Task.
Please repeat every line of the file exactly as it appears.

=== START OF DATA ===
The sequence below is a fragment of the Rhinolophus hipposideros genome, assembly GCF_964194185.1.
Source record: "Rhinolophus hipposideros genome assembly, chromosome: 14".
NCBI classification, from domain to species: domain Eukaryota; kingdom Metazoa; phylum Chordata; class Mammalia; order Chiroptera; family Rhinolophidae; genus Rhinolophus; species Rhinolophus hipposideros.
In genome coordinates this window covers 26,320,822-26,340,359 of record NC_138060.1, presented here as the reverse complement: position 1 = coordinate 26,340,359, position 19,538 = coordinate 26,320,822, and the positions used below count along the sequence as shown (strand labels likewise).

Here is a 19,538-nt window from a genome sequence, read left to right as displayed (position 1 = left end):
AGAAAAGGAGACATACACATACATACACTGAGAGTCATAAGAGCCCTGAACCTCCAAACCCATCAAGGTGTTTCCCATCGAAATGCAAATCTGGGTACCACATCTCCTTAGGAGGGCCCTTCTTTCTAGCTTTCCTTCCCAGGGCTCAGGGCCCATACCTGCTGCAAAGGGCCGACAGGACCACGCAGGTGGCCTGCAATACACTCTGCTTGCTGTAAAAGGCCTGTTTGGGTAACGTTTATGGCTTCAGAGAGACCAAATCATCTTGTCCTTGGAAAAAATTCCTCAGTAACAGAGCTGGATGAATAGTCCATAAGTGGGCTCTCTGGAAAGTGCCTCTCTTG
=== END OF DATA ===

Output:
The sequence below is a fragment of the Rhinolophus hipposideros genome, assembly GCF_964194185.1.
Source record: "Rhinolophus hipposideros genome assembly, chromosome: 14".
NCBI classification, from domain to species: domain Eukaryota; kingdom Metazoa; phylum Chordata; class Mammalia; order Chiroptera; family Rhinolophidae; genus Rhinolophus; species Rhinolophus hipposideros.
In genome coordinates this window covers 26,320,822-26,340,359 of record NC_138060.1, presented here as the reverse complement: position 1 = coordinate 26,340,359, position 19,538 = coordinate 26,320,822, and the positions used below count along the sequence as shown (strand labels likewise).

Here is a 19,538-nt window from a genome sequence, read left to right as displayed (position 1 = left end):
AGAAAAGGAGACATACACATACATACACTGAGAGTCATAAGAGCCCTGAACCTCCAAACCCATCAAGGTGTTTCCCATCGAAATGCAAATCTGGGTACCACATCTCCTTAGGAGGGCCCTTCTTTCTAGCTTTCCTTCCCAGGGCTCAGGGCCCATACCTGCTGCAAAGGGCCGACAGGACCACGCAGGTGGCCTGCAATACACTCTGCTTGCTGTAAAAGGCCTGTTTGGGTAACGTTTATGGCTTCAGAGAGACCAAATCATCTTGTCCTTGGAAAAAATTCCTCAGTAACAGAGCTGGATGAATAGTCCATAAGTGGGCTCTCTGGAAAGTGCCTCTCTTG